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4 Year Wellcome Trust PhD Programme: Investigating the consequences of population variation on the sites of post-translational modifications

  • Full or part time
  • Application Deadline
    Friday, December 14, 2018
  • Competition Funded PhD Project (Students Worldwide)
    Competition Funded PhD Project (Students Worldwide)

About This PhD Project

Project Description

Advances in DNA sequencing technology have led to an explosion in available sequence data across many organisms. As a consequence, in human, exome and genome sequencing is now being used routinely to characterise the variability in the human population at the single base resolution in order to aid understanding of disease susceptibility. Large projects in the UK and internationally are in progress to sequence the complete genomes of tens of thousands of individuals with rare diseases and cancer while sequencing of cancer cell lines is revealing the complexity of evolution at the level of individual tumours. Fast, low cost sequencing is also allowing the diversity and progress of infectious diseases to be tracked. Together, these initiatives have led to a large collection of data on genetic variation within species that can be analysed in concert with variation across species to reveal key functionally important sites in the genome.
This computational biology project will build on recent research in the group on the analysis of protein families and protein-protein interactions in context with available data on non-synonymous SNPs[1]. The project will initially focus on analysing the distribution of nsSNPs at a variety of sites of protein post-translational modification in context with available structural and functional data. Key predictions, e.g. the likely importance of a specific site of post-translational modification, may be followed up experimentally through existing collaborations the group has. The project will require the student to develop strong computer programming and data analysis skills, so as well as furthering understanding of basic biology and genetics, the student will obtain excellent transferable skills.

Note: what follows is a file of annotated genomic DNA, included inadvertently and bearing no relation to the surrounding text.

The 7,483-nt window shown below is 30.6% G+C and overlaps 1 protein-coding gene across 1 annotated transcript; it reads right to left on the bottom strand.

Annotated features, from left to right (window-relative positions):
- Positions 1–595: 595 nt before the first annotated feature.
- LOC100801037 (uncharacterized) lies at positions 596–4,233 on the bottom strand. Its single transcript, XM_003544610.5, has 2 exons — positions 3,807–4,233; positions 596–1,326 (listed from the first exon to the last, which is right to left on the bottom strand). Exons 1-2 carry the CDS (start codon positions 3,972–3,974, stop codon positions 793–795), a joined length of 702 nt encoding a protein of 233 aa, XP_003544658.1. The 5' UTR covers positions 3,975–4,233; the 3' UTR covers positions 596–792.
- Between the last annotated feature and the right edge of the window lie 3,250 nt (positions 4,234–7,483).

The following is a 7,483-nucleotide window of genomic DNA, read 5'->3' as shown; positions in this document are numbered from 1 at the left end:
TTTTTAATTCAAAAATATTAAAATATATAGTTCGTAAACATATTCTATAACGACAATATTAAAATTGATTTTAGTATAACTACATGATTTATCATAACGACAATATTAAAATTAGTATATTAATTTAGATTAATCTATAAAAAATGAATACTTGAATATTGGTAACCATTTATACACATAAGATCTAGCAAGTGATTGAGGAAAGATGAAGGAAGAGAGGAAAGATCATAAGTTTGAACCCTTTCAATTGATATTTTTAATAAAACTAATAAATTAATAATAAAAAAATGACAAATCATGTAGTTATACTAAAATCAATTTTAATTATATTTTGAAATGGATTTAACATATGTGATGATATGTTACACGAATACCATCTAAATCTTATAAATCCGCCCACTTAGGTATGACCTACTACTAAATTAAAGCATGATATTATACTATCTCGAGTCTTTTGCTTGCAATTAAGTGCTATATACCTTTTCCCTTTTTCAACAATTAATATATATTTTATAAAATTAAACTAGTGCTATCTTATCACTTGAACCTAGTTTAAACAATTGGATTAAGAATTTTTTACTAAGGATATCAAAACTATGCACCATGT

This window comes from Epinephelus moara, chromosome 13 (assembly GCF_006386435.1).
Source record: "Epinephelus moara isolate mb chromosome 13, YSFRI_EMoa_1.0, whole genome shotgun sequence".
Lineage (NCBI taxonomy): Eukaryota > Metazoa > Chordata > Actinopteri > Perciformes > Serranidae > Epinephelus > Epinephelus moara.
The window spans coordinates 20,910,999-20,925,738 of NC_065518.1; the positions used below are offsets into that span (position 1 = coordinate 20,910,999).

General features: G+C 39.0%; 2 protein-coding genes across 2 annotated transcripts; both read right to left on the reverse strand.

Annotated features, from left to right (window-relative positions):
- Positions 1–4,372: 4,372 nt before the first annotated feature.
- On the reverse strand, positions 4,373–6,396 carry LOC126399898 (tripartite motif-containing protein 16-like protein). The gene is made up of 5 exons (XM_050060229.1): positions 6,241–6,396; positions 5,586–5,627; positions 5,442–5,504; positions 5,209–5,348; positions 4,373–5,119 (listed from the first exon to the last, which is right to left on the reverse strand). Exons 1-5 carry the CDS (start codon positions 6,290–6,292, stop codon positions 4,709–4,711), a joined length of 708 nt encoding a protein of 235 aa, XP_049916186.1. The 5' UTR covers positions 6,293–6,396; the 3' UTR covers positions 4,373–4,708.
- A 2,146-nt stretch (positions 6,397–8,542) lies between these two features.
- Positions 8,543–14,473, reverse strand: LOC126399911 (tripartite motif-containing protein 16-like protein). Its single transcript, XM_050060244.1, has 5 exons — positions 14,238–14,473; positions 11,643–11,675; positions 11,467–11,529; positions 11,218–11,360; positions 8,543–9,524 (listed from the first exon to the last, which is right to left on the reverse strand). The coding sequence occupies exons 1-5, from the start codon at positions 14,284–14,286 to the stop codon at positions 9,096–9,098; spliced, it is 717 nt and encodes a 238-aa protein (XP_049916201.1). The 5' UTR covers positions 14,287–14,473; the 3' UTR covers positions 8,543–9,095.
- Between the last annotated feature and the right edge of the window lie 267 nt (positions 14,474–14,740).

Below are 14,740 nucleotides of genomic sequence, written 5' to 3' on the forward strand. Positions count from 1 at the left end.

1. MacGowan, S.A., Madeira, F., Britto-Borges, T., Schmittner, M. S., Cole, C., Barton, G. J., Human Missense Variation is Constrained by Domain Structure and Highlights Functional and Pathogenic Residues bioRxiv preprint, 2017. https://doi.org/10.1101/127050


References

1. MacGowan, S.A., Madeira, F., Britto-Borges, T., Schmittner, M. S., Cole, C., Barton, G. J., Human Missense Variation is Constrained by Domain Structure and Highlights Functional and Pathogenic Residues bioRxiv preprint, 2017. https://doi.org/10.1101/127050

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